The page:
Sifting through the many manic faces of Nicolas Cage
From Vampire's Kiss to The Wicker Man, the 54-year-old actor has carved out a genre unto himself.
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It seems as though every week there’s a new film starring Nicolas Cage being released: some good, some just OK, others dire direct-to-video blots on the actor’s resumé. But no matter the movie, Cage is almost always worth watching and in many ways has become a kind of genre unto himself.
This week sees Crank co-director Brian Taylor’s jet-black horror comedy Mom and Dad screaming across Canadian screens. It’s a satirical shocker starring Cage and Selma Blair as a suburban, middle-aged couple who contract a virus that is turning parents into child-killing lunatics. And while the movie itself is a decent enough riff on the zombie film motif, it’s Cage’s grandiose head-spinner of a performance that truly dazzles, all teeth and shouting and spastic freak-outs, the kind that only Nic Cage can do.
Sifting through the legendary actor’s dense back catalogue, here are some favourite of Cage’s “out there” scenery-chewing turns. And trust me, it was a hard list to whittle down.
Moonstruck (1987) — One of the first and finest examples of filmed Cage-delirium hides within the confines of this charming comedy classic. Cage’s raving, opera-mad, one-handed Italian bread baker is alternately amusingly manic and sweetly vulnerable when he locks his passions on a never-better Cher.
Vampire’s Kiss (1989) — Cage’s own personal favourite of his many scene-snacking performances. The actor stars as corporate slug Peter Loew who thinks he’s been bitten by a vampire then promptly loses his mind, running around L.A. eating cockroaches and leering at women while wearing dime-store fangs. Describing Cage’s mania in this movie is pointless; you have to see it to believe it.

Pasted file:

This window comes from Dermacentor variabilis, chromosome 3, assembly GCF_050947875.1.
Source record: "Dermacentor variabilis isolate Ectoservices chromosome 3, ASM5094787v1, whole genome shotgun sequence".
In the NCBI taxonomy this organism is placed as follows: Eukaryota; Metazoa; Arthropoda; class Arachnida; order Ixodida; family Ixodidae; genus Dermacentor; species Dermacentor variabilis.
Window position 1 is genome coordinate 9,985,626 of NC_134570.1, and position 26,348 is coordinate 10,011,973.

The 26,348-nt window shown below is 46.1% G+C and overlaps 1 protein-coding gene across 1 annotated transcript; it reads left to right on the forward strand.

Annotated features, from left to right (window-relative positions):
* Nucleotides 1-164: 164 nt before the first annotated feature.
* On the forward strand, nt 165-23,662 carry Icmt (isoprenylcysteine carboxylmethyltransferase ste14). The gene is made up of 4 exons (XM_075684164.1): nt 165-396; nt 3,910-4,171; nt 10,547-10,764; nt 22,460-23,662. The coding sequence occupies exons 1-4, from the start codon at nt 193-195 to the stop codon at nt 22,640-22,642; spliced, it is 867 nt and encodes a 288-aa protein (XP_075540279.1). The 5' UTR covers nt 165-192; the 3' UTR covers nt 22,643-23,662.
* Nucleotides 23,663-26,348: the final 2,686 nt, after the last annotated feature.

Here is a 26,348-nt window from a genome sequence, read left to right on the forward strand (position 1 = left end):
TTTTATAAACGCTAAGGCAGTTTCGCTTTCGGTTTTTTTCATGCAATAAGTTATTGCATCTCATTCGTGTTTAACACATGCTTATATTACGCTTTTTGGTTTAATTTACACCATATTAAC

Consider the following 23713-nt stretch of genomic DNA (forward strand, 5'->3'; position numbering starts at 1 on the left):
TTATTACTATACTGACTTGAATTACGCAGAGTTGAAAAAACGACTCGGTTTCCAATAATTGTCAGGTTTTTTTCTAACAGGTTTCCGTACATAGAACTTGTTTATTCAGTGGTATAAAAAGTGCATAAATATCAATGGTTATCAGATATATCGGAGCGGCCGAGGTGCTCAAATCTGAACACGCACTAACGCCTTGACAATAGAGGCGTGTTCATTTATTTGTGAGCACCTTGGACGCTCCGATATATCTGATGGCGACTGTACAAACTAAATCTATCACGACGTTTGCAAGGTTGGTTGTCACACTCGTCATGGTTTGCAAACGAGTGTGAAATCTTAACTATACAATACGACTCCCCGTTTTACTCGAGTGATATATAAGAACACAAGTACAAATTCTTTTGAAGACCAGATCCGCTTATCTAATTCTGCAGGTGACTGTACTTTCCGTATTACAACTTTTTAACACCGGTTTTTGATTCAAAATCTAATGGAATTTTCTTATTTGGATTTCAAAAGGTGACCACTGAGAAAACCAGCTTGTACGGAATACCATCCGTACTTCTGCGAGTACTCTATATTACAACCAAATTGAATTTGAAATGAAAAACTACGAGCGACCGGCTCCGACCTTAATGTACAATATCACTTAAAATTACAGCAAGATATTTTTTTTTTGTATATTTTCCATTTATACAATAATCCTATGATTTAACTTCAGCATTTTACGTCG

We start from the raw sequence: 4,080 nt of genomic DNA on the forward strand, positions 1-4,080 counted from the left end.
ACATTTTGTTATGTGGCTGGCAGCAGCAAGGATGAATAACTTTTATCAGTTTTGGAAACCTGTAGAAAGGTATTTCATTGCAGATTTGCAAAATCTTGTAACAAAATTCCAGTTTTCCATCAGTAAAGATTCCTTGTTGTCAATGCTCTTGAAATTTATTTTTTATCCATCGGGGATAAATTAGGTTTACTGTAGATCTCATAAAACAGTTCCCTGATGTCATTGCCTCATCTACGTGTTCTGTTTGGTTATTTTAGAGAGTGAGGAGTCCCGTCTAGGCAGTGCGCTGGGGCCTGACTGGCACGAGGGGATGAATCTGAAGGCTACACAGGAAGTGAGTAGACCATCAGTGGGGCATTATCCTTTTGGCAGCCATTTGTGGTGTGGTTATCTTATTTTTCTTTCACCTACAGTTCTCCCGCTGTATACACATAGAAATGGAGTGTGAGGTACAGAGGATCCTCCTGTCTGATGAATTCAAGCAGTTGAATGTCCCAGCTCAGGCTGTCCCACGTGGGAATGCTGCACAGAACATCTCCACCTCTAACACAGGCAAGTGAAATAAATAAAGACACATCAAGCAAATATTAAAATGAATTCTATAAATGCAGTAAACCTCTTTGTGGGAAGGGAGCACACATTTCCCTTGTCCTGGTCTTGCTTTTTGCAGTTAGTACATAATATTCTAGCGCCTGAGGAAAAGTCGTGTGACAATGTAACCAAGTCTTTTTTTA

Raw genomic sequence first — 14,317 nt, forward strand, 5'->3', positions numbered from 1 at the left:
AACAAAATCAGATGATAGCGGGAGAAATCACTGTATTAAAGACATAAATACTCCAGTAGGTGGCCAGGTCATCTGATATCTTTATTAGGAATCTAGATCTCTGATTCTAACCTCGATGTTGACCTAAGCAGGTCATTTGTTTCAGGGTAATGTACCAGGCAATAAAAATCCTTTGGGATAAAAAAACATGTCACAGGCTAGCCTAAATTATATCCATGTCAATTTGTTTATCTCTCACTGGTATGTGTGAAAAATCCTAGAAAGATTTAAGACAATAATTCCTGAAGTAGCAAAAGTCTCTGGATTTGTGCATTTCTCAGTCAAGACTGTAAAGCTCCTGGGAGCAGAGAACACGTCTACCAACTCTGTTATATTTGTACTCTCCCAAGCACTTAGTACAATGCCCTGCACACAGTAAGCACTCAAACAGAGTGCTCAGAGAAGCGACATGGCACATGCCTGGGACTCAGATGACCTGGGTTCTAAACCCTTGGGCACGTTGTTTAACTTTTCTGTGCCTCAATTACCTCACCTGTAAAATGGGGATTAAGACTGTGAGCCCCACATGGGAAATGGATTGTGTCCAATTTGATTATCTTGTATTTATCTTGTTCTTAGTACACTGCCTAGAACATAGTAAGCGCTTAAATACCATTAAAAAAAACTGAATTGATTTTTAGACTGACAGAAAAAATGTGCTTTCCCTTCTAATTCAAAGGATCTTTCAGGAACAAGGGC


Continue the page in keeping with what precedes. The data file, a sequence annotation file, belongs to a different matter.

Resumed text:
Wild at Heart (1990) — David Lynch’s rowdy, surreal masterpiece sees Cage channelling Elvis playing ex-con Sailor Ripley, who flees to New Orleans with his lover Lula (Laura Dern) to escape her malevolent mother. Nic rhapsodizes about his snakeskin jacket, karate-dances to thrash metal and is the epitome of retro-cool.
Deadfall (1993) — Cage’s equally eccentric brother — artist and filmmaker Christopher Coppola — directed this transgressive, over-boiled noir featuring one of Nic’s most outrageous turns. Cage’s Eddie is a cartoonish lowlife from Hell and when he finally gets offed in the middle of the movie, his berserk presence is sorely missed.
The Wicker Man (2006) — The understandably derided remake of the 1973 British horror classic sees Cage as a doomed detective trapped on an island of female pagans. Filled to the gills with out-of-control Cageisms, including the now-viral sensation scene where Nic gets his head wedged in a honey bee booby trap. His “Not the beeeeeees” line is the stuff of legend.
Bad Lieutenant: Port of Call New Orleans (2009) — German arthouse director Werner Herzog substitutes his regular mad muse Klaus Kinski for Cage and the results are delightfully insane. Cage’s corrupt but dedicated copper snorts, smokes and injects himself to oblivion while hallucinating iguanas and terrorizing invalids. Brilliant stuff.
Kick Ass (2010) — Vulgar and amusing adaptation of the adult graphic novel sees Cage in a supporting role as loving but psychotic widow who trains his pre-teen daughter (Chloe Grace Moritz) to be a vicious assassin. Nic keeps his performance controlled until his fiery demise, a screaming kissing cousin to his burning freak-out in The Wicker Man.
Ghost Rider: Spirit of Vengeance (2011) — Mom and Dad director Taylor co-directed (with Mark Nevaldine) this baroque companion film to the first Ghost Rider movie and while not a great movie (Taylor claims his unreleased R-rated version is superior) Cage is fully dedicated to the role. He screams till he’s shrill, his eyes bug, he yells at walls, does many of his own stunts and delivers the world’s first “method” comic book movie performance.
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